Education begins with the initial intake meeting and continues throughout the engagement. As your client is not an attorney, he probably does not know that transaction documents always go through multiple revisions, there is no such thing as a “simple will,” motions require answers and briefs, the other side has a right to discovery, and judges have their own priorities that do not necessarily match the client’s. Legal matters take time (yours) and cost money (theirs). Often, a little education on the realities of the legal system can improve the client’s behavior.

Communication is an ongoing process, and whole books have been written on how to best communicate with clients, when and what to communicate, and perhaps equally important, what not to communicate. Whether you prefer e-mails, telephone calls, memos, or face-to-face meetings, your pooch wants to know what is going on and why. (Please, no texts! Texting is overused to the point of being abused, and it is virtually impossible to convey in a meaningful fashion the important facts or discuss complex issues in an SMS world.) Numerous surveys have shown that a failure to regularly communicate is one of the top-three reasons people rate an attorney poorly and don’t pay the invoice. Nothing turns a lap dog into a snarling beast faster than to receive an invoice for legal services at the end of the month after not having heard from the attorney for weeks.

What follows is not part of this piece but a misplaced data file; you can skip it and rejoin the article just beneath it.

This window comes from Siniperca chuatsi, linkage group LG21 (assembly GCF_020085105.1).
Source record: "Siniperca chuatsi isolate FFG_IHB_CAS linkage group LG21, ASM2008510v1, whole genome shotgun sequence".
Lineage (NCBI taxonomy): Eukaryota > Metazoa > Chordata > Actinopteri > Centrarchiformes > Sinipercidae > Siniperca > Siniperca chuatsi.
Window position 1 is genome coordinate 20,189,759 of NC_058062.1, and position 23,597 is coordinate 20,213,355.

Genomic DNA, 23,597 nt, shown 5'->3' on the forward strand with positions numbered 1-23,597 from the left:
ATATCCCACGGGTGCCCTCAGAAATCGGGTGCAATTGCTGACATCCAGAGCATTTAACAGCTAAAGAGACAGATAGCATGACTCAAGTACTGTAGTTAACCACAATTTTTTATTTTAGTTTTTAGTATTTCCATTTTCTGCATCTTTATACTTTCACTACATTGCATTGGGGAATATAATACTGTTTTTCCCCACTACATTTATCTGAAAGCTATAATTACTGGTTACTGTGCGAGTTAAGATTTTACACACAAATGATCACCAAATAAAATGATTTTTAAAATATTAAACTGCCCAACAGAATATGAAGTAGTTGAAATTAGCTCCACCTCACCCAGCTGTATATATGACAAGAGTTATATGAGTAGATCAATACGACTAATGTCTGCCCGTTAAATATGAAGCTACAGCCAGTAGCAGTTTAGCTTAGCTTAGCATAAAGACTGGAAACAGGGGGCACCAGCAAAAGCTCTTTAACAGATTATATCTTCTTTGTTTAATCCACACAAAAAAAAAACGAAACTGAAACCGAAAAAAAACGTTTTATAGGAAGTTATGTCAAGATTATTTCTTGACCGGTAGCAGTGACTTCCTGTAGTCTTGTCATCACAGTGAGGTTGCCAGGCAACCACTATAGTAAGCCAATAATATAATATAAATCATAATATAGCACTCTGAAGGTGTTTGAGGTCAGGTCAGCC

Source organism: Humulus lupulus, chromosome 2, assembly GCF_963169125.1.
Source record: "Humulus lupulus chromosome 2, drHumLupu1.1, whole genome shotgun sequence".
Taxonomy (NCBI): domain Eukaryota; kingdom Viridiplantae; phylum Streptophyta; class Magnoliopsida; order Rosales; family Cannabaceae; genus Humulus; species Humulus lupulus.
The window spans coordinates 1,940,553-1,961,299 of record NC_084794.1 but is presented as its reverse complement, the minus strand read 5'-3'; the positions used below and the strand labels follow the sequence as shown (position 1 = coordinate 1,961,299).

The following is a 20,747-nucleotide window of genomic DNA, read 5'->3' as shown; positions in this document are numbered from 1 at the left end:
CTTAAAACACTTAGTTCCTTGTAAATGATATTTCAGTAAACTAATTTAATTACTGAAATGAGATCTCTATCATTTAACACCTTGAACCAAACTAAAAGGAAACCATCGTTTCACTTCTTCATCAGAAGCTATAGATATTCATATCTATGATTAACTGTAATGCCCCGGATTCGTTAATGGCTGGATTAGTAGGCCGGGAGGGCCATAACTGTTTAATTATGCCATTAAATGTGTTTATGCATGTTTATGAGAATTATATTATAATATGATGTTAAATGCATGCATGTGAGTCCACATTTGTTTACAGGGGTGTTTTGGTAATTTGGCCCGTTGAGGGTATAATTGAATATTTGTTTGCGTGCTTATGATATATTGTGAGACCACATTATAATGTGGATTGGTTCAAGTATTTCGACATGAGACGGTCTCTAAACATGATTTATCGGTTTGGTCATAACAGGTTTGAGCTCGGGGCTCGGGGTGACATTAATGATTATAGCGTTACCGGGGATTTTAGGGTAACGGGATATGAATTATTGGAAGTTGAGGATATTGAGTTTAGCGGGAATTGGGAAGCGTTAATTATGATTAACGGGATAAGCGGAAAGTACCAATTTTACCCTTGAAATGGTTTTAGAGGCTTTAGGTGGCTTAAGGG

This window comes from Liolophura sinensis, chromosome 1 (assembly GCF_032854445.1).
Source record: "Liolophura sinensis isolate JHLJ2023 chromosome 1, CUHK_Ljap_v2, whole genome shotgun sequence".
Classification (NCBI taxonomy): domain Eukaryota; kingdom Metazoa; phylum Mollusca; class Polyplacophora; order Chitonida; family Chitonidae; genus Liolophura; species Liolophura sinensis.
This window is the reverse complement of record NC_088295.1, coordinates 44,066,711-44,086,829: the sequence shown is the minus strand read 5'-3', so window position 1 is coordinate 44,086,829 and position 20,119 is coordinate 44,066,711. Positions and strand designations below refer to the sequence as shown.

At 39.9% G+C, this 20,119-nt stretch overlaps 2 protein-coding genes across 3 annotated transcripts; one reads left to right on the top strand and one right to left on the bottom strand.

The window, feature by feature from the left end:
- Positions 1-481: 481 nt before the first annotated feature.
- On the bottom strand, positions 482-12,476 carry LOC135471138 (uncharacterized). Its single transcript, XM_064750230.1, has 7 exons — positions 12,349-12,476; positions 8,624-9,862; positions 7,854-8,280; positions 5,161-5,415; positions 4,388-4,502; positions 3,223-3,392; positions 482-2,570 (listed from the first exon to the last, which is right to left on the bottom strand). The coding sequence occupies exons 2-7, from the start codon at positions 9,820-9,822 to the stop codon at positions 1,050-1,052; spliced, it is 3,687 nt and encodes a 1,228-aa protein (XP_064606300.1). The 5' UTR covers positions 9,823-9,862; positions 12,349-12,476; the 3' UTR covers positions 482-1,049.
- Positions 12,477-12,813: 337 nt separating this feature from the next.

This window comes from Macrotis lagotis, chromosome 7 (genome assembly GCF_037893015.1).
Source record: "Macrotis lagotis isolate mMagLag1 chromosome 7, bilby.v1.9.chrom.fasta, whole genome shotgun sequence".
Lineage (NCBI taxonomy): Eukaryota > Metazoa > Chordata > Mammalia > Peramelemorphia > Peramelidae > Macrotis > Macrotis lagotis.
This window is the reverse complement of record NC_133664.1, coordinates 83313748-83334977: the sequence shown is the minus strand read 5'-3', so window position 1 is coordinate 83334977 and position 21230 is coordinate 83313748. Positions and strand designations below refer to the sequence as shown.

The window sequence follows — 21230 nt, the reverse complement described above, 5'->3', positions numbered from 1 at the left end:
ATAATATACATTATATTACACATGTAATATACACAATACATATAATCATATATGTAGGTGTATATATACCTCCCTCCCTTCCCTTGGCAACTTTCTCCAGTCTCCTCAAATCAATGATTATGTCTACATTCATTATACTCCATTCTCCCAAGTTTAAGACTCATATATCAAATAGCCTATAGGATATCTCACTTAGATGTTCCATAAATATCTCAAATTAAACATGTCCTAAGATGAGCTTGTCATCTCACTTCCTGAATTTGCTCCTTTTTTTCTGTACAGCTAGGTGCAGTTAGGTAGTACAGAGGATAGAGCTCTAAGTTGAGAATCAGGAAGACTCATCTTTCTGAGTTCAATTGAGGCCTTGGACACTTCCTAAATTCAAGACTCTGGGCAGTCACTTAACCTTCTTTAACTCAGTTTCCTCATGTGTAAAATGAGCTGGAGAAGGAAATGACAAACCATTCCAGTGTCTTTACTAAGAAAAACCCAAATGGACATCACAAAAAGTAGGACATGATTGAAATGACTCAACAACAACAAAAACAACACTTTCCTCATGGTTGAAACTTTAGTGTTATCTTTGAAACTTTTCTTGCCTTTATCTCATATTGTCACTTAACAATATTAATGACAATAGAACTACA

Delegation is perhaps the least used but potentially most effective means both to educate and communicate with a client, particularly one who is complaining about the legal fees or a lack of attention. Although you may be loath to cede any task to a client for fear of a mistake or loss of control, depending on the nature of the matter there may be many things that a client can do that do not require your time at your billing rate. Discuss these tasks with your client, explain the need for a quick turnaround (i.e., procrastination only harms her interests), and show her how much money she would save by investing some sweat equity into the process.

Renegotiation of fees and limitation of the scope of the engagement should also be considered. During the initial discussions, you probably described what you will be doing for your client. Your written engagement letter should clearly spell out what you will do . . . and not do. (You do have an engagement letter, correct? If not, see ABA Model Rule of Professional Conduct [RPC] 1.2 and 1.5 as well as your local rules.) Your letter should also contain a statement saying that you reserve the right to raise your rate under certain circumstances, such as on a calendar basis or if the scope materially changes. Your understanding of the scope may not coincide with your client’s understanding, however. Periodically, you may have to revisit the scope, and if the understandings significantly diverge, bring them back together. For example, your client retained you to negotiate a lease on his behalf for a commercial space but then asks you also to review his child’s apartment lease because “a lease is a lease,” and if you are doing one, it will not take you much time to do the other. Right? See Education and Communication, above. (See also Comment 4 to RPC 1.3.) You also can exercise the fee increase clause in your engagement letter as a little more money in your pocket may improve your ability to deal with your dog.